Theo Epstein will forever be known as the man who broke The Curse of the Bambino, but if he can ever cast aside The Curse of the Billy Goat in Chicago, his place in baseball history will be cemented.
Even Epstein wouldn’t pretend that 2013 is the year that a World Series title comes to Wrigley Field, but there is a definite rebuilding project underway, with many interesting players at the core of the Chicago Cubs. More than anyone, these five players are ones you will want to watch to monitor the Cubs’ progress towards slaying the Billy Goat, and the memory of Steve Bartman:
Starlin Castro, SS: Castro combines good speed, growing power, and a good batting average to be the face of the Cubs. But he has raised the ire of Cubs manager Dale Sveum who threatened his playing time after Castro lost track of the outs in one inning in June. And Castro was subject of some trade whispers after that point. The Sveum/Castro relationship bears watching. Castro is an unmistakable talent, for sure, but if he doesn’t keep his head in the game, he could soon be the face of a different franchise.
Anthony Rizzo, 1B: As the losses mounted last spring, Cubs fans clamored for Rizzo to be called up, and the club complied in late June. Rizzo responded in the bigs, hitting .285, with 15 HR and 48 RBI in 337 ABs. He even swiped three bags for good measure. Excitement and hopes for a 30/100 season are mounting for Rizzo, upon whose shoulders the Cubs rebuilding will be placed.
Jeff Samardzija, SP: The former Notre Dame wideout successfully moved to the starting rotation last season, registering a 3.81 ERA , a 1.22 WHIP and striking out a batter per inning. Even though he pitched almost as many innings as his last four seasons combined, Samardzija pitched his best ball in the second half, and September was his strongest month. His control was greatly improved. He could be an ace, especially if his arm holds up from the huge increase in workload last season.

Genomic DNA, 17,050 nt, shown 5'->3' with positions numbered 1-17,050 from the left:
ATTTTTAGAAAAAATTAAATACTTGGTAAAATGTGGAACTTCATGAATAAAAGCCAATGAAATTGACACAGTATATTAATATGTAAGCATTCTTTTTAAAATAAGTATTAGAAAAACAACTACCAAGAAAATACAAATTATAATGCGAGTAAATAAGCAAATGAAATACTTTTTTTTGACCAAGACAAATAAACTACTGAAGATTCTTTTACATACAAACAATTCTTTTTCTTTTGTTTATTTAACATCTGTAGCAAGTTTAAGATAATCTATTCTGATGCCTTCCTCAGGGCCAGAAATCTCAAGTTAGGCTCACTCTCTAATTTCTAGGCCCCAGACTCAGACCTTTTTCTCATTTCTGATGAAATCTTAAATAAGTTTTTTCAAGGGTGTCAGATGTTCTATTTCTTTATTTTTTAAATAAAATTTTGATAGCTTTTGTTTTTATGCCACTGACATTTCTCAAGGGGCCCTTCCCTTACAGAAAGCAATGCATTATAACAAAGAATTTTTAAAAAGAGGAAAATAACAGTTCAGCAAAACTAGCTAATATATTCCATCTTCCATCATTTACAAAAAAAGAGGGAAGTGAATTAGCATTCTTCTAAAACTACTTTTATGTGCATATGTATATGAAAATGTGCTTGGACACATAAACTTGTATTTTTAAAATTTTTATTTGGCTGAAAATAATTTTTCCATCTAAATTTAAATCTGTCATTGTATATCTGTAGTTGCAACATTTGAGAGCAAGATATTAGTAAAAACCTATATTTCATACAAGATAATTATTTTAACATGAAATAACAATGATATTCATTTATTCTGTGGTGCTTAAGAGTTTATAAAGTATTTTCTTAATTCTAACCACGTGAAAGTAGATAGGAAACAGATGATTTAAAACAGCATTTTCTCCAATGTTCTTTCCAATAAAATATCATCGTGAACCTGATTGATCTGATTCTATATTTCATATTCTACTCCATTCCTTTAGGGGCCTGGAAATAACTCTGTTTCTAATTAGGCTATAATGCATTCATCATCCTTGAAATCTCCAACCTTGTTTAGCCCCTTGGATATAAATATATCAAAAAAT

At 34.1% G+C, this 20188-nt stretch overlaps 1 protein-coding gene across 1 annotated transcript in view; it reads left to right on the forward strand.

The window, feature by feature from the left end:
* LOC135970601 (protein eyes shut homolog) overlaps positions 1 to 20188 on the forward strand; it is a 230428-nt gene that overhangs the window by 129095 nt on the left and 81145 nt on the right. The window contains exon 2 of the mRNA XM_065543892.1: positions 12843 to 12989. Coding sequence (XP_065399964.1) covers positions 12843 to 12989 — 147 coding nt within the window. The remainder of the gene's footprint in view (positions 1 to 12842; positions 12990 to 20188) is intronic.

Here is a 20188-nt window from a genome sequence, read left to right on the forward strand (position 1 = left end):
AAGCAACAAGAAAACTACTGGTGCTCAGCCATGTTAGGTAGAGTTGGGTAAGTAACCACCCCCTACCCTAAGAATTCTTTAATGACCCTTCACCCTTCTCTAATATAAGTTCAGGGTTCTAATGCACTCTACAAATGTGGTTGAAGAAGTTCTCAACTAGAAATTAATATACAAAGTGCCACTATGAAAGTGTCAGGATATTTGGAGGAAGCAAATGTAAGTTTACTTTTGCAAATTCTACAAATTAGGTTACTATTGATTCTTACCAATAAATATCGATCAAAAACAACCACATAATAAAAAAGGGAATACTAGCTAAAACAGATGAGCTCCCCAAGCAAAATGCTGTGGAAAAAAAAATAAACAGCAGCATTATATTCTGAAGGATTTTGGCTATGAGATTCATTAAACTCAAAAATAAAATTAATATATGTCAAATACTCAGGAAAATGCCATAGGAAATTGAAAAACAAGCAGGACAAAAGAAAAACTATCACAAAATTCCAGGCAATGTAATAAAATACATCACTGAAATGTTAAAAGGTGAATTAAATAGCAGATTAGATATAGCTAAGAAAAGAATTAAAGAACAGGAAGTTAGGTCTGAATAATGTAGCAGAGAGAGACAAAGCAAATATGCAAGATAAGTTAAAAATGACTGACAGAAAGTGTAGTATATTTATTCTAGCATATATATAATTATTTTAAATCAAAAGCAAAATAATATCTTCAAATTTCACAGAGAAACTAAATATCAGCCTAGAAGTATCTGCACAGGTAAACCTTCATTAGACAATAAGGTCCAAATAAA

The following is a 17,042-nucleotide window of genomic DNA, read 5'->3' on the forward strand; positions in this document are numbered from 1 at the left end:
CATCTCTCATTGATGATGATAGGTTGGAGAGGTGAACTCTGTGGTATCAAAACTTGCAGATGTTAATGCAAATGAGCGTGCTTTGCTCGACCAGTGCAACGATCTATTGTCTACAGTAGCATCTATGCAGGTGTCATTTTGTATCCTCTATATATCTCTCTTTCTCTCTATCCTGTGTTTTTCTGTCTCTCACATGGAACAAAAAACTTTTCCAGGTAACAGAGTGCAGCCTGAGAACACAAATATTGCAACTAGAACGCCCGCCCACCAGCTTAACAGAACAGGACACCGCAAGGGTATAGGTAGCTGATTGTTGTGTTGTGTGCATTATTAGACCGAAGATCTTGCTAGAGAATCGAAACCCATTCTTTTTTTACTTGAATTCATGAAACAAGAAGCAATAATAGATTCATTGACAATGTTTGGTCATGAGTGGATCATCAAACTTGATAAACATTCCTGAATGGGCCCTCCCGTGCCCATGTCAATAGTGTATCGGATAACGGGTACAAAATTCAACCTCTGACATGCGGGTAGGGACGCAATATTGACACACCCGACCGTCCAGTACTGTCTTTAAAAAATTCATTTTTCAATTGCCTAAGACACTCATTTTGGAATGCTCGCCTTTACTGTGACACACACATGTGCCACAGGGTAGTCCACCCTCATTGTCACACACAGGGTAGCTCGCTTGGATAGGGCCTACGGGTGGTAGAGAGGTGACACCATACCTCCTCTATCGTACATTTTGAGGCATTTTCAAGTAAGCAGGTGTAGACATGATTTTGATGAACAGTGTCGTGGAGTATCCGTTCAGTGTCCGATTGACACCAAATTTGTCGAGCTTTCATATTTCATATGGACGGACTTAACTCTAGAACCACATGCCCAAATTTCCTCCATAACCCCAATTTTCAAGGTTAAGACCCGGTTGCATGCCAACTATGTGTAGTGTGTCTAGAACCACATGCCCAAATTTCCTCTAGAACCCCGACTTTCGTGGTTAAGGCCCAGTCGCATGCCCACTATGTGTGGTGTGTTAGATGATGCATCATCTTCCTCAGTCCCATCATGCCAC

Scott Hairston/Nate Schierholtz, RF: This likely platoon combined for 26 home runs last year, Hairston hit 20 with the Mets and Schierholtz added six in 241 at-bats for the Giants. Hairston was extremely effective against left-handed pitching and Schierholtz has shown flashes of power. Neither player – or the platoon itself – is particularly exciting to the fan base, but if they can produce 30 HR from Wrigley’s right field, the Cubs can surprise many around baseball this year.
Kyuji Fujikawa – The Cubs spent almost $10 million on a two-year contract for Japan’s version of Mariano Rivera, who sports not only a closer-worthy 1.77 career ERA and over 200 career saves, but orange spiky hair and a closer’s sense of humor. He knows of the Cubs curse and reportedly does a mean impression of Moises Alou on the Bartman play. Carlos Marmol was almost traded in the off-season and has run into legal troubles over the winter. To say nothing of his rampant wildness and tenuous grip on the closer’s job. Fujiwaka should provide solid set-up work at the very least and could step in for a number of saves for part, or most, of the season after all is said and done.
The Cubs short-term future is in the hands of these players. Meanwhile, Theo will watch from above Wrigley Field to decide if these five (six really) will slay the Billy Goat after all or if he needs to consult an architect for further rebuilding plans.